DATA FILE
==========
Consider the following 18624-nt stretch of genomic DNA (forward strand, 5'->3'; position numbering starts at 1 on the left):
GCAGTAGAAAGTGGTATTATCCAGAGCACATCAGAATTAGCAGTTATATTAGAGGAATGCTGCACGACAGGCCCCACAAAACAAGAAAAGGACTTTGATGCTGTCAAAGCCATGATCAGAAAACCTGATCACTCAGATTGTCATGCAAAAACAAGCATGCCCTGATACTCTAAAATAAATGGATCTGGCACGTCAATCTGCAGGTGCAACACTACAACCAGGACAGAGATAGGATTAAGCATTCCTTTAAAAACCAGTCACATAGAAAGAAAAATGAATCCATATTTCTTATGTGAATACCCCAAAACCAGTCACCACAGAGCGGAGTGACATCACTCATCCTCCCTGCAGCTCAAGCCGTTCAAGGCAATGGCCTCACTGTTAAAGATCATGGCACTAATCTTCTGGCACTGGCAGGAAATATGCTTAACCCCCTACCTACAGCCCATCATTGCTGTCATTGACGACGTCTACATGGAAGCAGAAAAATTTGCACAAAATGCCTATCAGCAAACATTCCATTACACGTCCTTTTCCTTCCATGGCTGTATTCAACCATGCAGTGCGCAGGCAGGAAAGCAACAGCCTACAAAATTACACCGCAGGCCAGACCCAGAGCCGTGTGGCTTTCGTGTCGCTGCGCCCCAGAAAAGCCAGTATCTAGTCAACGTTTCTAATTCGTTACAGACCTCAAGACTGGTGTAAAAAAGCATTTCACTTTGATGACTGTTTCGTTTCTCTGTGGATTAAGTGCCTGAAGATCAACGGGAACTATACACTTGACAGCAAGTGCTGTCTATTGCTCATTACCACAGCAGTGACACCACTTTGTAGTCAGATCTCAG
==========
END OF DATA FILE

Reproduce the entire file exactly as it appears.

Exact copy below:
Consider the following 18624-nt stretch of genomic DNA (forward strand, 5'->3'; position numbering starts at 1 on the left):
GCAGTAGAAAGTGGTATTATCCAGAGCACATCAGAATTAGCAGTTATATTAGAGGAATGCTGCACGACAGGCCCCACAAAACAAGAAAAGGACTTTGATGCTGTCAAAGCCATGATCAGAAAACCTGATCACTCAGATTGTCATGCAAAAACAAGCATGCCCTGATACTCTAAAATAAATGGATCTGGCACGTCAATCTGCAGGTGCAACACTACAACCAGGACAGAGATAGGATTAAGCATTCCTTTAAAAACCAGTCACATAGAAAGAAAAATGAATCCATATTTCTTATGTGAATACCCCAAAACCAGTCACCACAGAGCGGAGTGACATCACTCATCCTCCCTGCAGCTCAAGCCGTTCAAGGCAATGGCCTCACTGTTAAAGATCATGGCACTAATCTTCTGGCACTGGCAGGAAATATGCTTAACCCCCTACCTACAGCCCATCATTGCTGTCATTGACGACGTCTACATGGAAGCAGAAAAATTTGCACAAAATGCCTATCAGCAAACATTCCATTACACGTCCTTTTCCTTCCATGGCTGTATTCAACCATGCAGTGCGCAGGCAGGAAAGCAACAGCCTACAAAATTACACCGCAGGCCAGACCCAGAGCCGTGTGGCTTTCGTGTCGCTGCGCCCCAGAAAAGCCAGTATCTAGTCAACGTTTCTAATTCGTTACAGACCTCAAGACTGGTGTAAAAAAGCATTTCACTTTGATGACTGTTTCGTTTCTCTGTGGATTAAGTGCCTGAAGATCAACGGGAACTATACACTTGACAGCAAGTGCTGTCTATTGCTCATTACCACAGCAGTGACACCACTTTGTAGTCAGATCTCAG